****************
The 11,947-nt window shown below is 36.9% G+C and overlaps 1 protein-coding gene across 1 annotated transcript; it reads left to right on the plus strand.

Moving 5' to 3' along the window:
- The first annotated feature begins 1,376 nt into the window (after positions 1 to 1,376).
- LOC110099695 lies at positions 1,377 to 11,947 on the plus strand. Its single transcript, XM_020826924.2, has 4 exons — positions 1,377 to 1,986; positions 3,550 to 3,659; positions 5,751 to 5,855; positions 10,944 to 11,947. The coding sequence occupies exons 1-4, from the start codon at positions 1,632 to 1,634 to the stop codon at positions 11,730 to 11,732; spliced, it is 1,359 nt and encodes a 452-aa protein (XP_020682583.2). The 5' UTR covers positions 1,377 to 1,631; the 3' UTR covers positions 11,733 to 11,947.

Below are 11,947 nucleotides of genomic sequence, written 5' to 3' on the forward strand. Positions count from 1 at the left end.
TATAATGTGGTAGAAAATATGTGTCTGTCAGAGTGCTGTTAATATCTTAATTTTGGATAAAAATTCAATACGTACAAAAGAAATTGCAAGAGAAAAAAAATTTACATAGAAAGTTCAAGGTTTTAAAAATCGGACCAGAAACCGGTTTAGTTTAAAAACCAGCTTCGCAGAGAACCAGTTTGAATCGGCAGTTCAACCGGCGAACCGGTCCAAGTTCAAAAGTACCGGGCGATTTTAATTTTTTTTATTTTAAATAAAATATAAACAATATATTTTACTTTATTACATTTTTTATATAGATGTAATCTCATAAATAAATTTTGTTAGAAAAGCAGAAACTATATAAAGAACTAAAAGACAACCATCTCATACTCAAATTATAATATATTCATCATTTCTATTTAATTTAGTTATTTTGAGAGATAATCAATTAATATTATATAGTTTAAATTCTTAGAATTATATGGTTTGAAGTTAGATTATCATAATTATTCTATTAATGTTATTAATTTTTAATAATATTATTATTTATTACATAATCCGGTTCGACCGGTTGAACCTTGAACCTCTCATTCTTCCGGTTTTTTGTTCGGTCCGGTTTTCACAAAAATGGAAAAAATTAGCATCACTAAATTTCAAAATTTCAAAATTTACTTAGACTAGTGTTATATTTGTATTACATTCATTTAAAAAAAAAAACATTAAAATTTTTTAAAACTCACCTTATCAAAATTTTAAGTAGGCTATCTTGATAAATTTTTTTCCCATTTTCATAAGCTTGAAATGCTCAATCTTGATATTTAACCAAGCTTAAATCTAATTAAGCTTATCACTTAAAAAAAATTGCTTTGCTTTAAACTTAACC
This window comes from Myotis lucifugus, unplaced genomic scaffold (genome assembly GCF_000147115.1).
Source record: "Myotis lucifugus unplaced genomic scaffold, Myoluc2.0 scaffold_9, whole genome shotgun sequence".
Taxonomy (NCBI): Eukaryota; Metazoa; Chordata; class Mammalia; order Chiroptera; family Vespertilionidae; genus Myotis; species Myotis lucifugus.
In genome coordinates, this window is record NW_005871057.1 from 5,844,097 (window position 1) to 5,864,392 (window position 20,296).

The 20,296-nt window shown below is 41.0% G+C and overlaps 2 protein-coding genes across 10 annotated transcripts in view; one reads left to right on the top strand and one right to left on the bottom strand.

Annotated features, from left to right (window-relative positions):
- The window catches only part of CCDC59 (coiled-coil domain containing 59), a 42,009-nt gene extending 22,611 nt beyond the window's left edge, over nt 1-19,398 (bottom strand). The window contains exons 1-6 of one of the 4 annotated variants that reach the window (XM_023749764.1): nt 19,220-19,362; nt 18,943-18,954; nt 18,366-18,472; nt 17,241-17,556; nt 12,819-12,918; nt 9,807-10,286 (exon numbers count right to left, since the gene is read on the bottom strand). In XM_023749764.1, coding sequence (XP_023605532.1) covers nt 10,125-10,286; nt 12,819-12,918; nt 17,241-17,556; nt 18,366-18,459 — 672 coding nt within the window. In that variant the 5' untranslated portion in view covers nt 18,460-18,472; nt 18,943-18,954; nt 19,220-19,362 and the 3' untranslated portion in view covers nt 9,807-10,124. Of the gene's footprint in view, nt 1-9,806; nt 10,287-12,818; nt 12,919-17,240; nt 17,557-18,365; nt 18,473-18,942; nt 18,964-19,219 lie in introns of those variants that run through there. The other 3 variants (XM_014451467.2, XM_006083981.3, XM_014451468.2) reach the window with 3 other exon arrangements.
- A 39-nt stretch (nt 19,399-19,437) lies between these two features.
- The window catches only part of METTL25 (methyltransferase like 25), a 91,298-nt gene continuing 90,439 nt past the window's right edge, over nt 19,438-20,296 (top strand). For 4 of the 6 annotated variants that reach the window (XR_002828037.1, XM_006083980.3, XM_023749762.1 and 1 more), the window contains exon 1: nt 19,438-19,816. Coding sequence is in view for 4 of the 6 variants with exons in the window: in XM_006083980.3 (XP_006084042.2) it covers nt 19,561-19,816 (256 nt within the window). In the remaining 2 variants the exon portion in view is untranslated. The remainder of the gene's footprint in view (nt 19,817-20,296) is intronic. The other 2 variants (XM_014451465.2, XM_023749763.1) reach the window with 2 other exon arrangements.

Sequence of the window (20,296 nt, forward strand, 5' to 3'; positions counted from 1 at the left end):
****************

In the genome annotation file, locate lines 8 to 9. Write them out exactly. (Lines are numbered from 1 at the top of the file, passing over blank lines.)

Source record: "Myotis lucifugus unplaced genomic scaffold, Myoluc2.0 scaffold_9, whole genome shotgun sequence".
Taxonomy (NCBI): Eukaryota; Metazoa; Chordata; class Mammalia; order Chiroptera; family Vespertilionidae; genus Myotis; species Myotis lucifugus.